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Fonterra has had to make a late amendment to its offer document for its controversial shareholders' fund after the buyer of its Western Australian business lodged $A103 million of warranty claims just days after the prospectus was launched.
Fonterra received notice on October 31 from the buyer of its former WA business Peters and Brownes, after the offer document was issued, it says in an emailed statement.
The co-operative broke up the Australian business it bought in 2011 from Heinz Watties, selling Peters to Nestle and Brownes to private equity firm Archer Capital.
"Fonterra has not yet been able to fully analyse the substance, extent or materiality of the claims," the co-operative says.
"If the claims are not resolved through the agreed dispute resolution process they may become the subject of litigation, which Fonterra will defend."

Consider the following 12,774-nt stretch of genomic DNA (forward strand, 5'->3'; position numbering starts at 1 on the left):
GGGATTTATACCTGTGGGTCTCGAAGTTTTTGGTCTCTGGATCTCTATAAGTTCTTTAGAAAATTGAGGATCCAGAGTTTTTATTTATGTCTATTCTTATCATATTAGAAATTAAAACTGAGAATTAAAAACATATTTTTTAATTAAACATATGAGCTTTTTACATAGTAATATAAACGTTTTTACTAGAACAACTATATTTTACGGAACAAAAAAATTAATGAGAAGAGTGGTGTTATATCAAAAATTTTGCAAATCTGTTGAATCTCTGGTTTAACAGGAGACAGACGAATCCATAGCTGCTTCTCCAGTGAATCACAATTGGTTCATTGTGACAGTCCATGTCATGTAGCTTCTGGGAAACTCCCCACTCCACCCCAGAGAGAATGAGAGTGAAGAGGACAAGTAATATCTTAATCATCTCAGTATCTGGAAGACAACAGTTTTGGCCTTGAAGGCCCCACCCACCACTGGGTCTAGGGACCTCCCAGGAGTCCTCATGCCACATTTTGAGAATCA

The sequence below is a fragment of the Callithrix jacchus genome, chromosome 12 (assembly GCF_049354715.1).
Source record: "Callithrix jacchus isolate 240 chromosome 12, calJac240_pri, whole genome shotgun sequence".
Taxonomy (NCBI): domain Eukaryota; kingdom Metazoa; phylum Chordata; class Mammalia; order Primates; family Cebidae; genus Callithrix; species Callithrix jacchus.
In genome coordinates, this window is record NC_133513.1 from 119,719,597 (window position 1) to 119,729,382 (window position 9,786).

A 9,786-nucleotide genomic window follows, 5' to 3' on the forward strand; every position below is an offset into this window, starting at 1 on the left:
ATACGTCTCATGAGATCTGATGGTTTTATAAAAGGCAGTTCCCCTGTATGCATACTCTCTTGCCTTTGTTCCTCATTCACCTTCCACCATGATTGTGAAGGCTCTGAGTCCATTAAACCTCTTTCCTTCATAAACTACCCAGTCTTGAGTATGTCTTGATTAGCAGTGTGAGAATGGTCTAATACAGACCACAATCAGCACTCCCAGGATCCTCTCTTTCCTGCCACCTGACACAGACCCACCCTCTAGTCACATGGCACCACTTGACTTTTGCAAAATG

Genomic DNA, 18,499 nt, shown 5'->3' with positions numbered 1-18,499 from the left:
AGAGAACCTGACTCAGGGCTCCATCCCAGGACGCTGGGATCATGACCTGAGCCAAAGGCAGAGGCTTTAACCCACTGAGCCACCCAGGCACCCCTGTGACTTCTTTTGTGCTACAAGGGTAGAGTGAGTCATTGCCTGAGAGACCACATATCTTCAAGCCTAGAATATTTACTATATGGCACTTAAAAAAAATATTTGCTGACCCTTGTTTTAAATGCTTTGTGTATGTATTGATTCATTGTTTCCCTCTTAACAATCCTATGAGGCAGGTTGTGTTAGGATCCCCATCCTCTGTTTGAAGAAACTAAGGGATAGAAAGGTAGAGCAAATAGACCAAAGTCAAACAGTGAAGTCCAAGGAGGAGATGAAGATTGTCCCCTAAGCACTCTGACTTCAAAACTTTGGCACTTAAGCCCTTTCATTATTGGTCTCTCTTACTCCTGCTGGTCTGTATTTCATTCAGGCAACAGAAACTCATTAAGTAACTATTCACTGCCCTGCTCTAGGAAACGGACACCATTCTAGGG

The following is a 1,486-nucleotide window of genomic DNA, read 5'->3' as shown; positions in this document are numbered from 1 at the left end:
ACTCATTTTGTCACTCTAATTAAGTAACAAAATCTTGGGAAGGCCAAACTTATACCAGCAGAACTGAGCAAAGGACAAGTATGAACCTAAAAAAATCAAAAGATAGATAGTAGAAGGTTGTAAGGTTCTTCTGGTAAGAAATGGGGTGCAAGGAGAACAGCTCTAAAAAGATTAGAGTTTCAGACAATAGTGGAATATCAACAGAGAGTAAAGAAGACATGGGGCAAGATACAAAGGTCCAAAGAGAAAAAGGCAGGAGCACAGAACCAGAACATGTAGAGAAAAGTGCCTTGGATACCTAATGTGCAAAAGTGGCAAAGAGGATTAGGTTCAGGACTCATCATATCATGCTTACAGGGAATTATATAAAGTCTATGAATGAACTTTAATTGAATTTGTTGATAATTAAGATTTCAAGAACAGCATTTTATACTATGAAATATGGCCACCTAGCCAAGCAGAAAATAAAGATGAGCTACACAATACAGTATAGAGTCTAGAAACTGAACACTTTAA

Despite adding the dispute, the amendments to the offer document say there are no legal proceedings or arbitrations expected to have a material impact on the shareholders' fund.
Earlier today, Fonterra said separately it signed an investment agreement with Yutian County to develop two more large-scale dairy farms in the Hebei Province, completing its five-farm hub.
The extra farms will house some 3350 milking cows and add 65 million litres of milk a year once fully operational.
At full capacity, the hub will produce about 150 million litres a year, and is part of Fonterra's plan to produce one billion litres of high quality milk in China by 2020.